Global Policy Forum

Congo Cancels Israeli-Diamond Supply


By Ellen Knickmeyer

Associated Press
April 21, 2001

Congo said Saturday it had revoked an Israeli-based company's exclusive monopoly over diamond exports, undoing one of the most controversial deals struck under late Congo President Laurent Kabila. The firm, International Diamond Industries, was welcome to join other bidders as contracts for the diamond exports are now offered on the free market, said Congo's vice minister of mining, Mbaka Kawaya.

Congo is the world's third-largest exporter of diamonds. Exports of mostly industrial-quality diamonds accounted for about 70 percent of the Central African nation's total export revenues in 1999.

The Israeli-based firm reportedly agreed to pay Laurent Kabila's cash-strapped government $20 million in July for a flow of diamonds worth up to $600 million a year. A U.N. report this week called the deal a ``nightmare'' for Congo's government and a ``disaster'' for Congo's diamond trade. IDI ultimately paid Congo only $3 million for the monopoly, instead of $20 million, the U.N. panel said, citing sources it did not identify. The U.N. inquiry concluded the deal had the unwanted effect of driving much of Congo's diamond trade underground — depriving the government of its revenue. To circumvent the government-granted monopoly, black-market traders smuggled many diamonds out through the neighboring Republic of Congo.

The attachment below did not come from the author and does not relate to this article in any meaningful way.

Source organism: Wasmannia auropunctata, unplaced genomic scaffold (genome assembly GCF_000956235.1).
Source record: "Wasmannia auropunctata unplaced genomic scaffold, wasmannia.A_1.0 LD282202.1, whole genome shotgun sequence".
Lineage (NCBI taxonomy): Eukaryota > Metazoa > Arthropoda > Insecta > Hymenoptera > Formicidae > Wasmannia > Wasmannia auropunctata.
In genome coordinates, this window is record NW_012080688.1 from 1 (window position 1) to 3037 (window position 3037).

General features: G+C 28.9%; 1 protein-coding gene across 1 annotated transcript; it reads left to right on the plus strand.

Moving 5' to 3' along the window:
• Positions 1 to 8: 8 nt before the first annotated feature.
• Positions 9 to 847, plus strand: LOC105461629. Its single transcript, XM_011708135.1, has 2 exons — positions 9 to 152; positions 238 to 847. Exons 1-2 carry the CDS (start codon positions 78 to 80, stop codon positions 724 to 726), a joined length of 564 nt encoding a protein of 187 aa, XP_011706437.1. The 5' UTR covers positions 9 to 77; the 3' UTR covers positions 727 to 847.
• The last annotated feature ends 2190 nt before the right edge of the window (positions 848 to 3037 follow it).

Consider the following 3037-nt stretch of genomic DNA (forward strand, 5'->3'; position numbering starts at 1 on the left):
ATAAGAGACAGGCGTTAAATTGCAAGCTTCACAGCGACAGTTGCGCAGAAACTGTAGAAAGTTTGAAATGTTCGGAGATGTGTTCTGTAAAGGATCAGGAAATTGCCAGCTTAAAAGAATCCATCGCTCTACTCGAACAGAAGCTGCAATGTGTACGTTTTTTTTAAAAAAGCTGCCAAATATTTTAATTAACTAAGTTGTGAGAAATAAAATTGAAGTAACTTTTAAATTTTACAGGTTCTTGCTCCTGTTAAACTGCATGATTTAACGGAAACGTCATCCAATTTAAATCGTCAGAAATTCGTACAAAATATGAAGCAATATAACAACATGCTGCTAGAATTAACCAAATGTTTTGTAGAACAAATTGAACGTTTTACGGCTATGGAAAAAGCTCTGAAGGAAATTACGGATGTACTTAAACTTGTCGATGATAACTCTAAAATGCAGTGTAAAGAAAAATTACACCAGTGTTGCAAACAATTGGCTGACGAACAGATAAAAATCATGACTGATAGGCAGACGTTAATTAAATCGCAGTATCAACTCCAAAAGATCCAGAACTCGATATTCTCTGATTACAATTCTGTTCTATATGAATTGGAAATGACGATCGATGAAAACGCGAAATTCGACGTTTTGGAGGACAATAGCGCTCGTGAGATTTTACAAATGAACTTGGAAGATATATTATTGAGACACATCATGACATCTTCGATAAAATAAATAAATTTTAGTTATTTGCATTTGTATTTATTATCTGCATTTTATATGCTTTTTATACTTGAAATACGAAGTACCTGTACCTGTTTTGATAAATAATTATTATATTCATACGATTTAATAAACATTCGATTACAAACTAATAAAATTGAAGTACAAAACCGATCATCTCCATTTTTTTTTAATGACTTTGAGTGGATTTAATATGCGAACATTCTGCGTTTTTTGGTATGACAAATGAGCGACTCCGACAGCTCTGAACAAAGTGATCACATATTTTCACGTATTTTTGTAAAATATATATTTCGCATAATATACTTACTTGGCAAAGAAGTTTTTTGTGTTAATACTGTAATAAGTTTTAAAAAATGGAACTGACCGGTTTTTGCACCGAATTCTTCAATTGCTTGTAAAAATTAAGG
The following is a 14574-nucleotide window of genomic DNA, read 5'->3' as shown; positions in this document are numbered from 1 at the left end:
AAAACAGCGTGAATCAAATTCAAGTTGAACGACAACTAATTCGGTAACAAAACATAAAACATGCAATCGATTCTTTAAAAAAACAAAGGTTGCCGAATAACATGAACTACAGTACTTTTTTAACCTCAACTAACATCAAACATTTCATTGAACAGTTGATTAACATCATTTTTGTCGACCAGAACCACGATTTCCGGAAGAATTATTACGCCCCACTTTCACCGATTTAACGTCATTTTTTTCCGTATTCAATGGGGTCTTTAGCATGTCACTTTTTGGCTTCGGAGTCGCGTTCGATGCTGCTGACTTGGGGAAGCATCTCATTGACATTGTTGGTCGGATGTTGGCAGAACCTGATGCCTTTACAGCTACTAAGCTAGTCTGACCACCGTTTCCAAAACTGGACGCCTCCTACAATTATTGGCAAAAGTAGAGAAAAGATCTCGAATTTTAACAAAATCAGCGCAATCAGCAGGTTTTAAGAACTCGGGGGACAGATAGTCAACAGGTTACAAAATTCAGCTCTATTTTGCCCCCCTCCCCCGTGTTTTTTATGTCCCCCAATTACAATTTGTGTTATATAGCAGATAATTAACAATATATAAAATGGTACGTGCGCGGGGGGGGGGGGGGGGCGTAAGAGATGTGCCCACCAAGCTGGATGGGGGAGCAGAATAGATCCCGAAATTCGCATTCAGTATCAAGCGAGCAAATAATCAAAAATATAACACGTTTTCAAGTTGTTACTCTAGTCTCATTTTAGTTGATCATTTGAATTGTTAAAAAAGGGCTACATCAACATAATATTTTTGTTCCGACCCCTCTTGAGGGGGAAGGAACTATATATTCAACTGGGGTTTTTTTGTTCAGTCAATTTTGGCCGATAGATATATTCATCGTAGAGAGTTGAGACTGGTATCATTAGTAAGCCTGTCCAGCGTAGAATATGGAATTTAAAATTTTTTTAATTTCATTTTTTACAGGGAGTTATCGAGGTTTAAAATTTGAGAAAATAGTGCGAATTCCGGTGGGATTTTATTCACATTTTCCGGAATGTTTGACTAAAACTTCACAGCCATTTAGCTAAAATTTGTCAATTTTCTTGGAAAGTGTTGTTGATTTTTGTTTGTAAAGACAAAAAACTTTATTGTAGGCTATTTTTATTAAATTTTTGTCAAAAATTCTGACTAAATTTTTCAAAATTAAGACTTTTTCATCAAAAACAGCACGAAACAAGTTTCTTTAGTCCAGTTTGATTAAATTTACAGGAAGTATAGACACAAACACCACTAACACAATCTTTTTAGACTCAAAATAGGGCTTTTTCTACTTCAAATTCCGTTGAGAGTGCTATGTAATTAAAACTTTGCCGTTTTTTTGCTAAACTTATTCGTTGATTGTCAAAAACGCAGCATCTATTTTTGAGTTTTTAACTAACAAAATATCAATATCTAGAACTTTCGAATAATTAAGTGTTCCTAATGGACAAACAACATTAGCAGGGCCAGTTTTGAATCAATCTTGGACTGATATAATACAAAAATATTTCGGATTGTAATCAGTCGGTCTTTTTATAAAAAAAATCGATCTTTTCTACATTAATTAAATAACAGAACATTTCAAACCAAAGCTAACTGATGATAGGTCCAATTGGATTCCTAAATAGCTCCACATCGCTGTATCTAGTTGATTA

A spokesman for IDI insisted on Saturday that the firm had paid the full amount it promised in the contract, although he wouldn't say how much that was. ``IDI fully complied with the agreement between IDI and the Congolese government,'' the spokesman, Lior May, said by telephone from Tel Aviv. ``We don't understand why the Congolese government is wanting to change it.''

May claimed Congo had been under pressure from IDI's competitors and the International Monetary Fund to annul the deal. IDI and government officials had been in talks to amend the terms of the contract when Congo announced it was canceling it, he said. IDI's 18-month deal also reportedly included an agreement for Israeli military experts to train the Congolese anti-smuggling force, according to the investments adviser of the late Congo president. Congo quickly denied that part of the deal, and took the adviser into custody soon after he made the allegation in September.

IDI's head, Dan Gertler, told The Associated Press in Tel Aviv this year he had only provided Congo with names of Israeli military specialists.

Laurent Kabila mortgaged much of his country's mineral wealth to pay for his side of Congo's now 2 1/2 -year-old civil war, launched when Rwanda, Uganda and their Congo rebel allies opened a military campaign to oust him. Angola, Zimbabwe and Namibia joined the war on Congo's side. The late president granted them lucrative mining concessions to keep their loyalty.

Often, he abruptly took the contracts from their previous holders to do so. That kind of unreliability has scared away many foreign investors. Joseph Kabila, who succeeded his father in the presidency after Laurent Kabila's assassination in January, had made clear from the start his dislike of deals such as the Israeli firm's monopoly. Joseph Kabila has worked since assuming the presidency on getting foreign aid and investment moving back into Congo.

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